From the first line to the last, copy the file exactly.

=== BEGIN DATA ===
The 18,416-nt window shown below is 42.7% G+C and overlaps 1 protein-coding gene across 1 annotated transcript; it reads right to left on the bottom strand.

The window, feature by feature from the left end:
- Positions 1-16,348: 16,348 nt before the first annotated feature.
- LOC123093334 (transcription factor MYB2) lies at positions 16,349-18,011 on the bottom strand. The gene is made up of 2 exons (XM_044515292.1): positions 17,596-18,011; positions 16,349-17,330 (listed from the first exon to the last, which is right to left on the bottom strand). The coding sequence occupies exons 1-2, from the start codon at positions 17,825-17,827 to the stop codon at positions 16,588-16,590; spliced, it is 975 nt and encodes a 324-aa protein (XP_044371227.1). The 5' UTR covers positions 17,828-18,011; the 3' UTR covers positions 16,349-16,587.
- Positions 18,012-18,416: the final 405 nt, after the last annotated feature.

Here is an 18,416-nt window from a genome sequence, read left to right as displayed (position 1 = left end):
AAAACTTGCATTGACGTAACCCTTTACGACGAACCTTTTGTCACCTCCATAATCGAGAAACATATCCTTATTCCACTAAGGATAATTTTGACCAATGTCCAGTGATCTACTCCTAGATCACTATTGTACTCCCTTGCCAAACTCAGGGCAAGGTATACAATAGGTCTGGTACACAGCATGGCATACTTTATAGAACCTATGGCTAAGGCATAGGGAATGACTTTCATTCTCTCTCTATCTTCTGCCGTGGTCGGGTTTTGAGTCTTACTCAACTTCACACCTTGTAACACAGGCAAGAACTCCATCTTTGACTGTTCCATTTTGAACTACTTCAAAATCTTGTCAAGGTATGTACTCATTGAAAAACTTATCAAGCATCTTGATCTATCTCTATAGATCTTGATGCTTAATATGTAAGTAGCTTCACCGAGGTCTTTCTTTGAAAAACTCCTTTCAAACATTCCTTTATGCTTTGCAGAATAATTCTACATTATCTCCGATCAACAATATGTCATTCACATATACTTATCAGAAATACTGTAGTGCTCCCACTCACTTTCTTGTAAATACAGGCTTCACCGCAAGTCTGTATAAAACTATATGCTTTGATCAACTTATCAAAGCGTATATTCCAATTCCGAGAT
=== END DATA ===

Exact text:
The 18,416-nt window shown below is 42.7% G+C and overlaps 1 protein-coding gene across 1 annotated transcript; it reads right to left on the bottom strand.

The window, feature by feature from the left end:
- Positions 1-16,348: 16,348 nt before the first annotated feature.
- LOC123093334 (transcription factor MYB2) lies at positions 16,349-18,011 on the bottom strand. The gene is made up of 2 exons (XM_044515292.1): positions 17,596-18,011; positions 16,349-17,330 (listed from the first exon to the last, which is right to left on the bottom strand). The coding sequence occupies exons 1-2, from the start codon at positions 17,825-17,827 to the stop codon at positions 16,588-16,590; spliced, it is 975 nt and encodes a 324-aa protein (XP_044371227.1). The 5' UTR covers positions 17,828-18,011; the 3' UTR covers positions 16,349-16,587.
- Positions 18,012-18,416: the final 405 nt, after the last annotated feature.

Here is an 18,416-nt window from a genome sequence, read left to right as displayed (position 1 = left end):
AAAACTTGCATTGACGTAACCCTTTACGACGAACCTTTTGTCACCTCCATAATCGAGAAACATATCCTTATTCCACTAAGGATAATTTTGACCAATGTCCAGTGATCTACTCCTAGATCACTATTGTACTCCCTTGCCAAACTCAGGGCAAGGTATACAATAGGTCTGGTACACAGCATGGCATACTTTATAGAACCTATGGCTAAGGCATAGGGAATGACTTTCATTCTCTCTCTATCTTCTGCCGTGGTCGGGTTTTGAGTCTTACTCAACTTCACACCTTGTAACACAGGCAAGAACTCCATCTTTGACTGTTCCATTTTGAACTACTTCAAAATCTTGTCAAGGTATGTACTCATTGAAAAACTTATCAAGCATCTTGATCTATCTCTATAGATCTTGATGCTTAATATGTAAGTAGCTTCACCGAGGTCTTTCTTTGAAAAACTCCTTTCAAACATTCCTTTATGCTTTGCAGAATAATTCTACATTATCTCCGATCAACAATATGTCATTCACATATACTTATCAGAAATACTGTAGTGCTCCCACTCACTTTCTTGTAAATACAGGCTTCACCGCAAGTCTGTATAAAACTATATGCTTTGATCAACTTATCAAAGCGTATATTCCAATTCCGAGAT